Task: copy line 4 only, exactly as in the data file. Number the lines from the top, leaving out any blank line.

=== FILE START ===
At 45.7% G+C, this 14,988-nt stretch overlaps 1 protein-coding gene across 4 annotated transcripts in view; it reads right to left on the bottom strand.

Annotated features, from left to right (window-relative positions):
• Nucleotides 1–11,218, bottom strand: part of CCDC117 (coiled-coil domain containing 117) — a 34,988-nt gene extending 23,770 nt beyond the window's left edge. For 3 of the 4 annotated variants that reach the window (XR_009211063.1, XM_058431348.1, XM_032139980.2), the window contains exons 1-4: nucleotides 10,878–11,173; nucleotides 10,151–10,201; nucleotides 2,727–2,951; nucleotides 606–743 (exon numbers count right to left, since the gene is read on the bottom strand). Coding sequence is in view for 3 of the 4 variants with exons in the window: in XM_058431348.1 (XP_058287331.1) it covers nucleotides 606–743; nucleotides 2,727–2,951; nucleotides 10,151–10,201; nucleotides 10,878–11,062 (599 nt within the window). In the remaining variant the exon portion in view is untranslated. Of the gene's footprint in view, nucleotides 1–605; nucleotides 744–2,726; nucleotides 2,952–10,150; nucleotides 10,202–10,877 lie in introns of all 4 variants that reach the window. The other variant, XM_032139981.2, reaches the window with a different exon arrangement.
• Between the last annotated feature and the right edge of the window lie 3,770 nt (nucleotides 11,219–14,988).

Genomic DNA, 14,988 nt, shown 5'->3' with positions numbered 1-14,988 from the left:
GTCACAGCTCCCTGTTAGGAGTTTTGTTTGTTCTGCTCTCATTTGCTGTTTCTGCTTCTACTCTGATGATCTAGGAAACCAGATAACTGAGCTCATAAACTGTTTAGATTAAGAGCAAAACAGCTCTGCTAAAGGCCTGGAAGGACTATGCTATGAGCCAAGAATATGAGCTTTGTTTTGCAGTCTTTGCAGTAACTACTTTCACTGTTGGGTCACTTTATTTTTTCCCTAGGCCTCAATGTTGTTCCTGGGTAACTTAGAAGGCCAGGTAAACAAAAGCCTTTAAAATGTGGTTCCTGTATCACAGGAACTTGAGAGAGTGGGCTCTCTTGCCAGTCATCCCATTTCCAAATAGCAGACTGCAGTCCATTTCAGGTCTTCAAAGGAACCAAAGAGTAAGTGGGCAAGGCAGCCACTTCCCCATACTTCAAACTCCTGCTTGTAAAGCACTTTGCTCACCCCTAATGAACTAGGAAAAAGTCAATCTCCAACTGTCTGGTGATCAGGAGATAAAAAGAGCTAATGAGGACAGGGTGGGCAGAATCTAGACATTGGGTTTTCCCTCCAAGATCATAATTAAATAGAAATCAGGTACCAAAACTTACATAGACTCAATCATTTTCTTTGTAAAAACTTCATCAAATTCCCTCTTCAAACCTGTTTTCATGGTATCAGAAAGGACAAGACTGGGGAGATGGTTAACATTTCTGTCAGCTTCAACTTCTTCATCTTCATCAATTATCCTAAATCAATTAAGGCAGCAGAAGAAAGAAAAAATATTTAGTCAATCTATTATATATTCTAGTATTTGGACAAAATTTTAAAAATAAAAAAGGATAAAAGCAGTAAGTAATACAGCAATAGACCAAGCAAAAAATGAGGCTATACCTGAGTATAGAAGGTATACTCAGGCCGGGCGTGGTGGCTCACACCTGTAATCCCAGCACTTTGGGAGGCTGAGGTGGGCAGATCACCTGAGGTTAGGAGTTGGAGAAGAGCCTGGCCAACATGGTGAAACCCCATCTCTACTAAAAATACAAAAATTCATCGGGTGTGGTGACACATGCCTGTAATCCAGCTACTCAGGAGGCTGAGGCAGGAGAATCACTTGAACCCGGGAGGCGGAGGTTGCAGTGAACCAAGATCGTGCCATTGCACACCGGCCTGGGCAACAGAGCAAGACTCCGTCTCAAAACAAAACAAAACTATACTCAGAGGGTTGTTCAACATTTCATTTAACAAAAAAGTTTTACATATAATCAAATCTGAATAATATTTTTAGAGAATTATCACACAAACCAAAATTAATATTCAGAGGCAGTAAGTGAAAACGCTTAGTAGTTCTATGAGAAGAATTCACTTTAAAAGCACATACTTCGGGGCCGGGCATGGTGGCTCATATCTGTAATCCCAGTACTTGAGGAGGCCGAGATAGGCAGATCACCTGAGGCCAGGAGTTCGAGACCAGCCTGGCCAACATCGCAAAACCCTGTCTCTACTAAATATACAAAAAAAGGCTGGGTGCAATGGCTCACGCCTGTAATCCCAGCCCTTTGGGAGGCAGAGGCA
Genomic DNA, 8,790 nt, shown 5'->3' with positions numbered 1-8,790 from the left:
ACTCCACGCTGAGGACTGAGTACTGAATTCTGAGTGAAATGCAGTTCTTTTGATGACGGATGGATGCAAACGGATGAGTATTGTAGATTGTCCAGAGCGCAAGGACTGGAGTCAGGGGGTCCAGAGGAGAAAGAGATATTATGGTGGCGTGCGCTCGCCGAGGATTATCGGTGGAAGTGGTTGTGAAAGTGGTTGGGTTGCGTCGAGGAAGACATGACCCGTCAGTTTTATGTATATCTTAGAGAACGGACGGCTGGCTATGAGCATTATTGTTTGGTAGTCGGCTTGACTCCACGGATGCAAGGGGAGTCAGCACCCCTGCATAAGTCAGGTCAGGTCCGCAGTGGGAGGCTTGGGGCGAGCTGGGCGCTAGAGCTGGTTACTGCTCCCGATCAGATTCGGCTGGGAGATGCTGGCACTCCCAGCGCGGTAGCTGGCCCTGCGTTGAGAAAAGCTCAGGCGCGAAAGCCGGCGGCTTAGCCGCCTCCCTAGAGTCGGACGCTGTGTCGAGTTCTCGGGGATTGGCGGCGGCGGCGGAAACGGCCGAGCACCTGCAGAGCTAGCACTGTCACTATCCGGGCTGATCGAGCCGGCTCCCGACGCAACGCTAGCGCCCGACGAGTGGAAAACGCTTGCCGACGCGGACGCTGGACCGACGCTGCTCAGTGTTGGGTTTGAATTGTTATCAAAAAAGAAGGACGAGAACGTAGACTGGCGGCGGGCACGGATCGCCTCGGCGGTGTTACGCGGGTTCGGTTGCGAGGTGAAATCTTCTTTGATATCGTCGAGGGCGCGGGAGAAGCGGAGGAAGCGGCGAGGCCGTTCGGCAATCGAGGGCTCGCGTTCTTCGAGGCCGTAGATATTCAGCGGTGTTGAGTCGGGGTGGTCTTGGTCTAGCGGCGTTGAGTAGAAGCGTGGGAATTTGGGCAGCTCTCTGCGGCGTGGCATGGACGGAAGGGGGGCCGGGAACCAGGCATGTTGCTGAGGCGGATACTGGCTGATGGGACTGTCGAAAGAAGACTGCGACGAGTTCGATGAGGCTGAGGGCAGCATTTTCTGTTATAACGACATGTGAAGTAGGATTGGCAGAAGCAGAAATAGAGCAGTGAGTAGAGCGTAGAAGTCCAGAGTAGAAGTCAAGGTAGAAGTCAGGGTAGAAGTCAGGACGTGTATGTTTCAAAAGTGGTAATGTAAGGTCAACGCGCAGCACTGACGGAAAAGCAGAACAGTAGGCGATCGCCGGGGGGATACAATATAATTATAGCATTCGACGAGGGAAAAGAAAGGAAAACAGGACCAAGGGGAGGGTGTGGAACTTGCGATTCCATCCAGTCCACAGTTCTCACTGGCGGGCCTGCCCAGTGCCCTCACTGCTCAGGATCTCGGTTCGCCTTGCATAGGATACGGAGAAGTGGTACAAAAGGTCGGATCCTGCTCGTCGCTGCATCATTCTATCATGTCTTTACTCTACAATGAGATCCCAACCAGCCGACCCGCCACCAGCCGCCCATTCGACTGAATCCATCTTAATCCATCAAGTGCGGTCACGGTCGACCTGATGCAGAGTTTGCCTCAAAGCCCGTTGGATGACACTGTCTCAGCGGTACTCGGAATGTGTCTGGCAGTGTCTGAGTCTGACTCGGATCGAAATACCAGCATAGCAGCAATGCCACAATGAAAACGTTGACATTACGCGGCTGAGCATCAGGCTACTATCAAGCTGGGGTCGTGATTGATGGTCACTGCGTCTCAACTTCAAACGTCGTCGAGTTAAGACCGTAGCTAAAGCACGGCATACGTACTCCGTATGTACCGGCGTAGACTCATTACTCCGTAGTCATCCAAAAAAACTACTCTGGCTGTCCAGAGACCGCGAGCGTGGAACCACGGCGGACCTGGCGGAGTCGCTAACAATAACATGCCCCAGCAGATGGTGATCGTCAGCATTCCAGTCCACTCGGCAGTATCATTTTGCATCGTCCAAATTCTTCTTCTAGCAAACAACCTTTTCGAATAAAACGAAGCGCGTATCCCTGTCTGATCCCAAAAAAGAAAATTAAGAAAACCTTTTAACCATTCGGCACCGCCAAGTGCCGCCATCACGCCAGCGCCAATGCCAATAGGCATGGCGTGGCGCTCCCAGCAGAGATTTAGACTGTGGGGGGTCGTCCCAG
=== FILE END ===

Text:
• Between the last annotated feature and the right edge of the window lie 3,770 nt (nucleotides 11,219–14,988).